Get to Know Cindy Headen
For Women’s History Month and International Women’s Day, we sat down with Cindy Headen, Domino’s executive vice president of supply chain services, to ask about her life, career and advice for aspiring female leaders.
Q: What is one thing people don’t know about you?
I discovered a love for dinosaurs during a visit to the Natural History Museum when I was 30! If I were to do it all over again, I would have been a paleontologist.
Q: What is your favorite part about your job?
While I am energized by the ability to have results impact on an enterprise, the best part of my job is the ability to support team member career development at all levels of the organization. I mentor quite a number of folks across levels and functions, both internal and external to Domino’s. It’s an amazing feeling to watch someone succeed (as defined by them) with a career development goal or objective after spending significant time with those folks. They in turn will do that for someone else because of what it meant to them, which fosters a more inclusive and productive work environment. I am proud to be part of that progression.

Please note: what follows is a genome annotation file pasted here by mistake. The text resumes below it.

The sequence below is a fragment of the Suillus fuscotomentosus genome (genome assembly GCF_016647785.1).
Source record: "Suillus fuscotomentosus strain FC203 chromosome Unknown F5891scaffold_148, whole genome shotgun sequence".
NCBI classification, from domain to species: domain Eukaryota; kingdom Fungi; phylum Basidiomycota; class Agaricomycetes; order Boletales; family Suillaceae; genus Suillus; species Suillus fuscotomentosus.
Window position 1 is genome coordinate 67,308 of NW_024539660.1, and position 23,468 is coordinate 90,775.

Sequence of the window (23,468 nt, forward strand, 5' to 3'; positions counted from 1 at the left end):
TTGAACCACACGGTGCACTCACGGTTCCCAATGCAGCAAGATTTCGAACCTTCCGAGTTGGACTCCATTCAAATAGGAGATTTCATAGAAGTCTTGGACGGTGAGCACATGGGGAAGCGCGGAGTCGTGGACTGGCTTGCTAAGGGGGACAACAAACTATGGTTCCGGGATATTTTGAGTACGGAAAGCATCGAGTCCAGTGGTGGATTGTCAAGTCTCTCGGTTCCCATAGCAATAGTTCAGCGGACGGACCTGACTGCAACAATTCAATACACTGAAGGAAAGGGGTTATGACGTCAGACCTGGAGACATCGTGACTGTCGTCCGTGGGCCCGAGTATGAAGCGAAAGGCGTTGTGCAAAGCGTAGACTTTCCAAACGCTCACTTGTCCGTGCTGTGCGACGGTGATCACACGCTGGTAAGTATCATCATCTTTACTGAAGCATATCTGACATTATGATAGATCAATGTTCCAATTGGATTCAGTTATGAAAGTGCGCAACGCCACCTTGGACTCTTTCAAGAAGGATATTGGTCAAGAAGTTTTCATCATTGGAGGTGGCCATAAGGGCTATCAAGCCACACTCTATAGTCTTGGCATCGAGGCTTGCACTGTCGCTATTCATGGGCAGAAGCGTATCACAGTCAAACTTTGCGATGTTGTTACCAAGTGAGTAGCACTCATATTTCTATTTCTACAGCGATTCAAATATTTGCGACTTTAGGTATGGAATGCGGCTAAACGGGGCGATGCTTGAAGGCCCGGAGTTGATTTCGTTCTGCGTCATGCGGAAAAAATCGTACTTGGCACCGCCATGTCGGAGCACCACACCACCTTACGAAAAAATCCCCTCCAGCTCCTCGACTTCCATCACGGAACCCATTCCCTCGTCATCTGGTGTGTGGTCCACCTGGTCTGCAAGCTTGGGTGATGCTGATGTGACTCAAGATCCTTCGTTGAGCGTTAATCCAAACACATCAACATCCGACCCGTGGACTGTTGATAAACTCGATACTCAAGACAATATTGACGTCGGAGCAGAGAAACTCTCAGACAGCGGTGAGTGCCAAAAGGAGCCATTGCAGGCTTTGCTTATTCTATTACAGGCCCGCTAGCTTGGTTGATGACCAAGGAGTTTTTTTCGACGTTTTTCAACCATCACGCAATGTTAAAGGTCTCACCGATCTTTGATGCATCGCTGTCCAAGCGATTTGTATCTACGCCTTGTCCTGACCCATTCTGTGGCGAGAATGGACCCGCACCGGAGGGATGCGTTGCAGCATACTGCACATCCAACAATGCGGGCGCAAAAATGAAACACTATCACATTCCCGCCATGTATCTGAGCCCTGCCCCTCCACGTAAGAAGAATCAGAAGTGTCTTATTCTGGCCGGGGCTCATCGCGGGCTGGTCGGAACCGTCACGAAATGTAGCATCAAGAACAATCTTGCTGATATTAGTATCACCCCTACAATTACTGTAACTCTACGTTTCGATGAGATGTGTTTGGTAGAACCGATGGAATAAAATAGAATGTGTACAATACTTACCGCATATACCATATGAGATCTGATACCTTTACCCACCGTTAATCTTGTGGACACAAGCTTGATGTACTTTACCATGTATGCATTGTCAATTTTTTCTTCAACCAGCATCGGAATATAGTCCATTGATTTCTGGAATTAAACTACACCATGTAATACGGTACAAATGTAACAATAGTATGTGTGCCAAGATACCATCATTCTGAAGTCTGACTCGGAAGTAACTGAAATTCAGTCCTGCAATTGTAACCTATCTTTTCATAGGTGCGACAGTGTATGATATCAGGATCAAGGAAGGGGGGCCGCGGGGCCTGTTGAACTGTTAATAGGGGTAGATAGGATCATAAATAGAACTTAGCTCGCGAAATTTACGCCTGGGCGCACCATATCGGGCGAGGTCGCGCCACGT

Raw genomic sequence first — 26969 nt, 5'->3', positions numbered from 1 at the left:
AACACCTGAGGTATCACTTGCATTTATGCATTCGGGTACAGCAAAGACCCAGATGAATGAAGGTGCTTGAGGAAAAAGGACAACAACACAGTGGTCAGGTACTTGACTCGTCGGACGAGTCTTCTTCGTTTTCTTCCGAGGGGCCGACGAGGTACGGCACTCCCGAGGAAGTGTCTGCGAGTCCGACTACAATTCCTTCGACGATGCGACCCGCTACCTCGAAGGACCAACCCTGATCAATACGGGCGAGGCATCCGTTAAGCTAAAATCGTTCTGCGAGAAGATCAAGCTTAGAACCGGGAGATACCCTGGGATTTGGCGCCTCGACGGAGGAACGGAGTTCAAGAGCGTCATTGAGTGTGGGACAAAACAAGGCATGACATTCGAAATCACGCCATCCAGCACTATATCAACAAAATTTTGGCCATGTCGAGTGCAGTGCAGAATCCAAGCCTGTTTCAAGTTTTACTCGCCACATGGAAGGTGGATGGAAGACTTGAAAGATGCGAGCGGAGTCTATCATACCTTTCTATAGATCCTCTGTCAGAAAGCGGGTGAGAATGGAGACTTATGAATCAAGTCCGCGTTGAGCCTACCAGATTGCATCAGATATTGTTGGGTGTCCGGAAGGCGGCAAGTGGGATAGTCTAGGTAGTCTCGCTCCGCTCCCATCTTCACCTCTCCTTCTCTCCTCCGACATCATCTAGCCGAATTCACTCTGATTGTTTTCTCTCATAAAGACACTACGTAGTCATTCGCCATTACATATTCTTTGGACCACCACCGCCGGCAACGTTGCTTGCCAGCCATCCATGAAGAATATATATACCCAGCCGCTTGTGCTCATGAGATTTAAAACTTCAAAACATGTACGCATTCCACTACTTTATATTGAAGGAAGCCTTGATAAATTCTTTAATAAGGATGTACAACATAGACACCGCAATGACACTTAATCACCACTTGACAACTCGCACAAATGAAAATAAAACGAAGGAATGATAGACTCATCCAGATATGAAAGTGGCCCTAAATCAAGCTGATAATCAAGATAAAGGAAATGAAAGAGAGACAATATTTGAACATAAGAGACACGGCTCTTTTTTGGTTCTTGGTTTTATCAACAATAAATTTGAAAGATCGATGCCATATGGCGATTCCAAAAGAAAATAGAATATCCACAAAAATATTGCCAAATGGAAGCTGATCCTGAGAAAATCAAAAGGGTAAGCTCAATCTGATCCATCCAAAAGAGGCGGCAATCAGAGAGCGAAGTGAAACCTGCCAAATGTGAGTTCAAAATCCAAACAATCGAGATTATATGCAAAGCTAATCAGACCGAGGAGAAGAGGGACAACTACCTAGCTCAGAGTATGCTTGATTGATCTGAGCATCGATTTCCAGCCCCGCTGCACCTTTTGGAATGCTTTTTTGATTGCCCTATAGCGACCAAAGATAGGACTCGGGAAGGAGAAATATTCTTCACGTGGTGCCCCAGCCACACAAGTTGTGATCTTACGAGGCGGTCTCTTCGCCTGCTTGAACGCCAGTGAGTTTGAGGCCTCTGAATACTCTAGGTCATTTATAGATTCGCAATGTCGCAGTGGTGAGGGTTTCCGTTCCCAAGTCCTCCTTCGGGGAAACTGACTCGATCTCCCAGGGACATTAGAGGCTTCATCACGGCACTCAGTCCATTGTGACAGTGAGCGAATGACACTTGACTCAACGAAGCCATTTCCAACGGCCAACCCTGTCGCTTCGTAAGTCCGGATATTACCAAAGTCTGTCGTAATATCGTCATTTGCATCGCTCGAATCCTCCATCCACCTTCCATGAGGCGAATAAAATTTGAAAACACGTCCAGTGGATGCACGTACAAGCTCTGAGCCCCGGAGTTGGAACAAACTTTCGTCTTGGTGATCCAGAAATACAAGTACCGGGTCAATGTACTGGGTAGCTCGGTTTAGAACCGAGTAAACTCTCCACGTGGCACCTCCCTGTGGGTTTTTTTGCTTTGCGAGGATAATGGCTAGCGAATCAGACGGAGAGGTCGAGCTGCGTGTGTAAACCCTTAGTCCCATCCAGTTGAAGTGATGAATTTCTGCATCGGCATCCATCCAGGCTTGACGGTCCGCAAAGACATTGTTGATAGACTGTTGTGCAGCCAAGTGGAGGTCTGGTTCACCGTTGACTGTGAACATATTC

Q: What is the best advice you’ve ever received?
“If it makes you feel uncomfortable, then it’s a critical experience.” If you want to continue to learn and grow, then you need to be comfortable with being uncomfortable. I always want to learn so I have become accustomed to being uncomfortable.
Q: What do you want to say to the next generation of female leaders?
My hope would be that women focus on what they want to be respected for in terms of work product, professional acumen and team development. I hope women see that if you stay true to who you are while delivering results and developing high performing teams/talent, that they will be valued and can grow as far as they choose to or, as opportunity allows. I hope that when each woman achieves their aspirations, they pay it forward.
Q: Why is talking about Women’s History Month and women in leadership important to you?
The work demographic is evolving, and women are a significant part of that evolution. Their unique perspective based on experiences and aspirations will continue to be more instrumental and foundational as the workforce evolves.
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